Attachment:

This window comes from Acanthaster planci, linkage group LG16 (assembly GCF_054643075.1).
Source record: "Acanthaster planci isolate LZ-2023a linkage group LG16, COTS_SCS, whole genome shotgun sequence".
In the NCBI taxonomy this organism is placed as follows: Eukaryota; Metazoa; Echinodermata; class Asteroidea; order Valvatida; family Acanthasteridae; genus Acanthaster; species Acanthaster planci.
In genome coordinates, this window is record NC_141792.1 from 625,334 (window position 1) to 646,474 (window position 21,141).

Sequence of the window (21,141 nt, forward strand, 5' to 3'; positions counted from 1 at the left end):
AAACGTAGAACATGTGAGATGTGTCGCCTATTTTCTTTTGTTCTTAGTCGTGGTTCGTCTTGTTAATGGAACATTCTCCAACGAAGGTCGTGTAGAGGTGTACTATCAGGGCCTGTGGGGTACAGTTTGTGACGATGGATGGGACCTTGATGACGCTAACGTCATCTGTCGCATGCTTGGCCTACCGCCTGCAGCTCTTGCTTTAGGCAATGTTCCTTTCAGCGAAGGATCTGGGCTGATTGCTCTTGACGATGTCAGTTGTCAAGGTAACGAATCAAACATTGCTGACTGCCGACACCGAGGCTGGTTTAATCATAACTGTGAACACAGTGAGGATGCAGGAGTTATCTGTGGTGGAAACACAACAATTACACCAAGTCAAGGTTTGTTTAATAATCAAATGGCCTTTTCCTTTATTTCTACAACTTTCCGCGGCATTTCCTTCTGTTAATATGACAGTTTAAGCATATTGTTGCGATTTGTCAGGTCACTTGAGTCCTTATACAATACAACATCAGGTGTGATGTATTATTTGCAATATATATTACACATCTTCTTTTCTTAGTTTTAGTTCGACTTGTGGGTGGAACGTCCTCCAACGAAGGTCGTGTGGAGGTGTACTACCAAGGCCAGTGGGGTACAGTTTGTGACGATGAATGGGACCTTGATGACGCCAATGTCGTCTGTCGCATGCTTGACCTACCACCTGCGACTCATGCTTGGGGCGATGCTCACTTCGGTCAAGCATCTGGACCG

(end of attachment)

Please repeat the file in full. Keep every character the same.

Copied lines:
This window comes from Acanthaster planci, linkage group LG16 (assembly GCF_054643075.1).
Source record: "Acanthaster planci isolate LZ-2023a linkage group LG16, COTS_SCS, whole genome shotgun sequence".
In the NCBI taxonomy this organism is placed as follows: Eukaryota; Metazoa; Echinodermata; class Asteroidea; order Valvatida; family Acanthasteridae; genus Acanthaster; species Acanthaster planci.
In genome coordinates, this window is record NC_141792.1 from 625,334 (window position 1) to 646,474 (window position 21,141).

Sequence of the window (21,141 nt, forward strand, 5' to 3'; positions counted from 1 at the left end):
AAACGTAGAACATGTGAGATGTGTCGCCTATTTTCTTTTGTTCTTAGTCGTGGTTCGTCTTGTTAATGGAACATTCTCCAACGAAGGTCGTGTAGAGGTGTACTATCAGGGCCTGTGGGGTACAGTTTGTGACGATGGATGGGACCTTGATGACGCTAACGTCATCTGTCGCATGCTTGGCCTACCGCCTGCAGCTCTTGCTTTAGGCAATGTTCCTTTCAGCGAAGGATCTGGGCTGATTGCTCTTGACGATGTCAGTTGTCAAGGTAACGAATCAAACATTGCTGACTGCCGACACCGAGGCTGGTTTAATCATAACTGTGAACACAGTGAGGATGCAGGAGTTATCTGTGGTGGAAACACAACAATTACACCAAGTCAAGGTTTGTTTAATAATCAAATGGCCTTTTCCTTTATTTCTACAACTTTCCGCGGCATTTCCTTCTGTTAATATGACAGTTTAAGCATATTGTTGCGATTTGTCAGGTCACTTGAGTCCTTATACAATACAACATCAGGTGTGATGTATTATTTGCAATATATATTACACATCTTCTTTTCTTAGTTTTAGTTCGACTTGTGGGTGGAACGTCCTCCAACGAAGGTCGTGTGGAGGTGTACTACCAAGGCCAGTGGGGTACAGTTTGTGACGATGAATGGGACCTTGATGACGCCAATGTCGTCTGTCGCATGCTTGACCTACCACCTGCGACTCATGCTTGGGGCGATGCTCACTTCGGTCAAGCATCTGGACCG